Washington Governor Jay Inslee on Thursday signed what may be the country's broadest privacy law -- the My Health My Data Act, which prohibits app developers, website operators and others from collecting, processing or sharing a broad range of information about consumers' health without their explicit consent.
The law also prohibits companies from using geotargeting techniques to send ads to anyone within 2,000 feet of facilities providing health-care services in Washington state. Additionally, the law bars companies from using location-tracking technology within 2,000 feet of a health care center in order to identify consumers, or to collect health data.
The statute's expansive definition of health data includes not only medical conditions and prescription information, but also “social” or “behavioral” interventions, reproductive or sexual health information, biometric data and genetic data, among other data.
Another provision allows consumers to sue over violations.
The law marks one of the first post-Dobbs attempts to protect the privacy of people seeking abortions and gender-affirming care.
“The right of choice is an issue of freedom,” Inslee stated Thursday when he signed five health related bills, including My Health My Data. “Health care must remain the providence of individual Washingtonians. These laws will keep the tentacles of oppressive and overreaching states out of Washington.”
Supporters, including the ACLU of Washington, called the act “a critical step towards defending and expanding access to abortion and gender affirming care in Washington state.”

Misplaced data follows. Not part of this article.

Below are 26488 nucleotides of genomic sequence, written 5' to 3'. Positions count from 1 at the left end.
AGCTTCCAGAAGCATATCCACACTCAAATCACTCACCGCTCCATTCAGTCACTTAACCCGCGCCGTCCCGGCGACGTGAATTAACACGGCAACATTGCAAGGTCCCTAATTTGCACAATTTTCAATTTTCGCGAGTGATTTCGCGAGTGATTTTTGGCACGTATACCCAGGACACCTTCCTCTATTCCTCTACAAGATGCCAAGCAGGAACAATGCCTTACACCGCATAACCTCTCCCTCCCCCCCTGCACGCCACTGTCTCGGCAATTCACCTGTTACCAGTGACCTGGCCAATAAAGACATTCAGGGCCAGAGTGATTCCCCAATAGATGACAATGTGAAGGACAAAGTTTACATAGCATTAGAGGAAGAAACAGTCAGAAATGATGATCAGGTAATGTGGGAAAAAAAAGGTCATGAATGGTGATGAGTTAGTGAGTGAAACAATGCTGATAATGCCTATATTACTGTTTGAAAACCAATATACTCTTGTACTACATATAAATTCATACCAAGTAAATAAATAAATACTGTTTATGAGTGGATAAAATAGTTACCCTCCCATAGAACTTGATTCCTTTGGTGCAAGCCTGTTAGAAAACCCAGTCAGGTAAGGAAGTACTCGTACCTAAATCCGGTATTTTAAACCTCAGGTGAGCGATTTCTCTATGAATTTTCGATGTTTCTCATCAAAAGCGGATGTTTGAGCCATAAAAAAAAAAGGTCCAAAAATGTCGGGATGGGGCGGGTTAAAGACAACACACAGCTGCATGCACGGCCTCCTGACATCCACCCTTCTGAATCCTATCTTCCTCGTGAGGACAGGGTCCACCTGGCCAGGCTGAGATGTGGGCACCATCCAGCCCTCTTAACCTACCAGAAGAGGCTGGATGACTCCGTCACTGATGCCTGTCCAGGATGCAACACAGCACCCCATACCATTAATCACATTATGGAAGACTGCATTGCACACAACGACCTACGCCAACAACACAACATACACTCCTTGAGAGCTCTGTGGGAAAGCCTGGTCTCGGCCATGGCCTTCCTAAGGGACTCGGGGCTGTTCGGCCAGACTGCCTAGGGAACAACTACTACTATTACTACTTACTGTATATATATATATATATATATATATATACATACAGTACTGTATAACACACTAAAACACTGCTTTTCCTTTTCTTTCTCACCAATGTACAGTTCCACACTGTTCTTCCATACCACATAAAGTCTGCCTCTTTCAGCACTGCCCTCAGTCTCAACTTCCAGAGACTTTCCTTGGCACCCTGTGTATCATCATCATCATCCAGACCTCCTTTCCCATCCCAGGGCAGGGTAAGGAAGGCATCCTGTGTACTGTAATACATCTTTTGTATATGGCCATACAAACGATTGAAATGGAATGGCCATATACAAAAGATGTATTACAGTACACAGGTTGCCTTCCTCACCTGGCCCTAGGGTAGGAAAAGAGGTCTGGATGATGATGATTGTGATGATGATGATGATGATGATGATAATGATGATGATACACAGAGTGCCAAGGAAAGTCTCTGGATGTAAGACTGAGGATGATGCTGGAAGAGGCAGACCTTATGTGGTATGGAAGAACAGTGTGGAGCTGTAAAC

At the same time, the law restricts the collection or transfer of health data unrelated to abortion, reproductive health care or gender affirming care.
Mike Hintze, former chief privacy counsel for Microsoft, has written that the ban on geotargeted ads could apply to numerous businesses.
“A grocery store that offers nutrition tips could be providing 'health care services' and that store’s loyalty club app that offers coupons when entering the store could, therefore, be seen as violating this prohibition,” he wrote earlier this month.
The policy organization Chamber of Progress, which is funded by the tech industry, unsuccessfully urged Inslee to veto the bill -- partly due to its broad definition of health data.
That group argued in a letter sent last week that “health data” should “specifically refer to physical or health data, condition or diagnosis generated by the consumer,” but should also be not so broad to include socio-economic data, or so narrow that it excludes menstruation data.
The organization also objected to a provision that allows consumers to sue violators.
The ad-industry self-regulatory group Network Advertising Initiative said Thursday that it shares the goals of the statute, adding that the new law partly aligns with the group's existing code and guidance regarding sensitive data.
The organization recently advised “location solutions providers” -- meaning companies that amass and analyze precise location data -- to refrain from collecting, using or sharing information that could reveal consumers' visits to abortion clinics, homeless shelters, jails or a host of other “sensitive” locales.
The Network Advertising Initiative considers some health data “sensitive” -- including inferences about medical conditions like cancer or sexually transmitted diseases -- but doesn't consider conditions like colds, treatable with over-the-counter products, to be sensitive.
The new Washington law appears to apply to all health data, including the type of information the Network Advertising Initiative doesn't deem sensitive.
CEO Leigh Freund stated Thursday that where the law imposes new requirements, the group “will work with its members, their partners, and all stakeholders to promote best practices for digital advertising businesses to comply.”
David LeDuc, vice president for public policy at the group, tells MediaPost he anticipates that some location analytics companies may simply stop offering services in Washington.
“I think location companies will drastically reconsider what they do in the state of Washington,” he says, adding that those businesses “may just decide that it's wiser to just not operate in the state of Washington.”